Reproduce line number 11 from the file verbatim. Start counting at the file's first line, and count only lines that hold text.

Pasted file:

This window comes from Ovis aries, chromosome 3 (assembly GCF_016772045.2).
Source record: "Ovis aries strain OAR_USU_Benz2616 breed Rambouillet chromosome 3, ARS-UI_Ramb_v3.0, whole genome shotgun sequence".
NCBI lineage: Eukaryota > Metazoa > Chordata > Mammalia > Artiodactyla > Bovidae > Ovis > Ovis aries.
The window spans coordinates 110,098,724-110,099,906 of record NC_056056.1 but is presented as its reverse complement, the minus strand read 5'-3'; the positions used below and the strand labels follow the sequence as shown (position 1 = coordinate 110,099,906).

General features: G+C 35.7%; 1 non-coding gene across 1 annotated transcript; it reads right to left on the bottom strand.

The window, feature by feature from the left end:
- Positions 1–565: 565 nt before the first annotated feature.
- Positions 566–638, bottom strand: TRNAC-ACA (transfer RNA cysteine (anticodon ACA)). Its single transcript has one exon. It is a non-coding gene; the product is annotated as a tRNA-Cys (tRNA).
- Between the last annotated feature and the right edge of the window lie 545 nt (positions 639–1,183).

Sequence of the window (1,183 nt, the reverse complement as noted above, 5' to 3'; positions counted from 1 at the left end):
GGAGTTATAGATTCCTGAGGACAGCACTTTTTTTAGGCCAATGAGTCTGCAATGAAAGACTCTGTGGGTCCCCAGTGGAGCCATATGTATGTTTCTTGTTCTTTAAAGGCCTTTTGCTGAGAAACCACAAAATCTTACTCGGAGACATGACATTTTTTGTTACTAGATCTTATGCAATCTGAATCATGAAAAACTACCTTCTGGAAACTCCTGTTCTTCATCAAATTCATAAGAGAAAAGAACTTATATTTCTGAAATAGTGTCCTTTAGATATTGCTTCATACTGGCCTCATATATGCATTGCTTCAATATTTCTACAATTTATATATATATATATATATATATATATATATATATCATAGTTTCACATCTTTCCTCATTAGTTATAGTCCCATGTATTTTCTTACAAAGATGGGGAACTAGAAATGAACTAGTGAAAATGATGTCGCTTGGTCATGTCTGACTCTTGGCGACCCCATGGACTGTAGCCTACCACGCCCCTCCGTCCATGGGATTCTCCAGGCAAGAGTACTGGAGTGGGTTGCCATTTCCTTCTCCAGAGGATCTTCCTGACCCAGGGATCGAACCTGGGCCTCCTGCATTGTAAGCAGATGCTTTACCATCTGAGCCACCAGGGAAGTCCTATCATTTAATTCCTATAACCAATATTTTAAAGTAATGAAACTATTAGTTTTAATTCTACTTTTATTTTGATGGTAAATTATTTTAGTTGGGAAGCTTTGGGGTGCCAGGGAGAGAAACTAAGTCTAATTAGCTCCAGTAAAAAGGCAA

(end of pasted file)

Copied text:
GGAGTTATAGATTCCTGAGGACAGCACTTTTTTTAGGCCAATGAGTCTGCAATGAAAGACTCTGTGGGTCCCCAGTGGAGCCATATGTATGTTTCTTGTTCTTTAAAGGCCTTTTGCTGAGAAACCACAAAATCTTACTCGGAGACATGACATTTTTTGTTACTAGATCTTATGCAATCTGAATCATGAAAAACTACCTTCTGGAAACTCCTGTTCTTCATCAAATTCATAAGAGAAAAGAACTTATATTTCTGAAATAGTGTCCTTTAGATATTGCTTCATACTGGCCTCATATATGCATTGCTTCAATATTTCTACAATTTATATATATATATATATATATATATATATATATATCATAGTTTCACATCTTTCCTCATTAGTTATAGTCCCATGTATTTTCTTACAAAGATGGGGAACTAGAAATGAACTAGTGAAAATGATGTCGCTTGGTCATGTCTGACTCTTGGCGACCCCATGGACTGTAGCCTACCACGCCCCTCCGTCCATGGGATTCTCCAGGCAAGAGTACTGGAGTGGGTTGCCATTTCCTTCTCCAGAGGATCTTCCTGACCCAGGGATCGAACCTGGGCCTCCTGCATTGTAAGCAGATGCTTTACCATCTGAGCCACCAGGGAAGTCCTATCATTTAATTCCTATAACCAATATTTTAAAGTAATGAAACTATTAGTTTTAATTCTACTTTTATTTTGATGGTAAATTATTTTAGTTGGGAAGCTTTGGGGTGCCAGGGAGAGAAACTAAGTCTAATTAGCTCCAGTAAAAAGGCAA